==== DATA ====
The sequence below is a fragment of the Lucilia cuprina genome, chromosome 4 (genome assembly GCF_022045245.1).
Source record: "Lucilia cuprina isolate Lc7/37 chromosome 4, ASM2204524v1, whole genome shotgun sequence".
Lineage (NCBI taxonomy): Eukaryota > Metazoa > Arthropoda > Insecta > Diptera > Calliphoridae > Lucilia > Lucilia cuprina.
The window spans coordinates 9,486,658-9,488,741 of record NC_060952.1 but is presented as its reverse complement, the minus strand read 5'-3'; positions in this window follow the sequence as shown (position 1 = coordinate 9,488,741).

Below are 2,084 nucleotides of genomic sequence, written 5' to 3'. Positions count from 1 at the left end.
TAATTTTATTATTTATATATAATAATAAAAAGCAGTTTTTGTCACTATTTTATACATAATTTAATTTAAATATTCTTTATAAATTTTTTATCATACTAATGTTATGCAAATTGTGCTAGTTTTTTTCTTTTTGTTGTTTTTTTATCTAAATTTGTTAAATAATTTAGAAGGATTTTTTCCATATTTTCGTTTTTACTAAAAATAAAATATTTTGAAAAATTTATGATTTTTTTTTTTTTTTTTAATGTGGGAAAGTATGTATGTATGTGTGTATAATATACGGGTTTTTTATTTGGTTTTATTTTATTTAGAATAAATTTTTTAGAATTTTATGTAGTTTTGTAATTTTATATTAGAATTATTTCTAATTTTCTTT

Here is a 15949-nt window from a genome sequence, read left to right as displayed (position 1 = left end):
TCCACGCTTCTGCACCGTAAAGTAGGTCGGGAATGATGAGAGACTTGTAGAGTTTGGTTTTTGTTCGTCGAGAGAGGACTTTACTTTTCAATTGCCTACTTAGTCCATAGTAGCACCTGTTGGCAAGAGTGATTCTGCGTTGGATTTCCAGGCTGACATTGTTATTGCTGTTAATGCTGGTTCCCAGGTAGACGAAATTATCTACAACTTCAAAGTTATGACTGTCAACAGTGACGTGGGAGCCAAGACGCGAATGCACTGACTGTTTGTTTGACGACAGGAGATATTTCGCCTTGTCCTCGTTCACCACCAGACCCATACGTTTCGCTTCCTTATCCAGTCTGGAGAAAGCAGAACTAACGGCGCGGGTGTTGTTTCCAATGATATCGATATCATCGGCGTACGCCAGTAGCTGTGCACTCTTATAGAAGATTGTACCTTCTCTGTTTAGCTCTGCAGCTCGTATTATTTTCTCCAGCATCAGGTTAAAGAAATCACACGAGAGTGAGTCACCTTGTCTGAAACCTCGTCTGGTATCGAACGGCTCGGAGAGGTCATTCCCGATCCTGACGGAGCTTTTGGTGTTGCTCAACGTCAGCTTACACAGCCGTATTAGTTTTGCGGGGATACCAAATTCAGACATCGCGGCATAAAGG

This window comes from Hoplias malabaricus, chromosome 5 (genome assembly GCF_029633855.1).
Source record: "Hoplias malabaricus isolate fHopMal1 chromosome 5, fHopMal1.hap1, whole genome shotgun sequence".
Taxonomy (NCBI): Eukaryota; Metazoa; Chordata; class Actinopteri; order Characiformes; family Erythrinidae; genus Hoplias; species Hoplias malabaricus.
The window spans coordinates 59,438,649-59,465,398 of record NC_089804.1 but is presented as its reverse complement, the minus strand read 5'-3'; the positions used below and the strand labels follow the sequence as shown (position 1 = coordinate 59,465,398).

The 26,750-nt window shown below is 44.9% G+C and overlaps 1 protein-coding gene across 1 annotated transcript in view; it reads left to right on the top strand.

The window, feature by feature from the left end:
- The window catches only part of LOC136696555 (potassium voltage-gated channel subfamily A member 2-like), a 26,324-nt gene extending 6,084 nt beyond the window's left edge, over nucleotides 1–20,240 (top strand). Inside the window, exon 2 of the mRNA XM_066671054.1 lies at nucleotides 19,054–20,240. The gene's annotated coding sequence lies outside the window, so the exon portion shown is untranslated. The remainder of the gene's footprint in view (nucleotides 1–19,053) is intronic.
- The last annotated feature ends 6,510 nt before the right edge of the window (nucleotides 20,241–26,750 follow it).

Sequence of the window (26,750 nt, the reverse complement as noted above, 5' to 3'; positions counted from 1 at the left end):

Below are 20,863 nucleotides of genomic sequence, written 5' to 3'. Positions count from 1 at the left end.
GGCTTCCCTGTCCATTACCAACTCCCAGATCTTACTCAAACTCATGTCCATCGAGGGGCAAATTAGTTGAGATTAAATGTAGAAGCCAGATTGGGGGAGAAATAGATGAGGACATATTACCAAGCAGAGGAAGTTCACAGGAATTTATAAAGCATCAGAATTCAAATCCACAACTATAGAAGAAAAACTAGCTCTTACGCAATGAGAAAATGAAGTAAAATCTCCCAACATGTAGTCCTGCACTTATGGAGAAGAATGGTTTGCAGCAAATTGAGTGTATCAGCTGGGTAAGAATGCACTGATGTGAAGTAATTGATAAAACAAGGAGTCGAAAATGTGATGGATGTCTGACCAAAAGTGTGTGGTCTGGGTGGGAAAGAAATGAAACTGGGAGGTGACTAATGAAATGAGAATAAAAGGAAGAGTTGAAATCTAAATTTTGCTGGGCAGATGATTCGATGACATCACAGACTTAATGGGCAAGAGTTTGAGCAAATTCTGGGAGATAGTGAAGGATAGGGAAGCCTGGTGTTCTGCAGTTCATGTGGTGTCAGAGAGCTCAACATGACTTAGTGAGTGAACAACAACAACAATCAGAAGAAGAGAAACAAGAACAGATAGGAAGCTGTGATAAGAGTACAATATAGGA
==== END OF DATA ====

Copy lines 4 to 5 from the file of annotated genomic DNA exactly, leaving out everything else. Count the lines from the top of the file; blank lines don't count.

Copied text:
The window spans coordinates 9,486,658-9,488,741 of record NC_060952.1 but is presented as its reverse complement, the minus strand read 5'-3'; positions in this window follow the sequence as shown (position 1 = coordinate 9,488,741).

Below are 2,084 nucleotides of genomic sequence, written 5' to 3'. Positions count from 1 at the left end.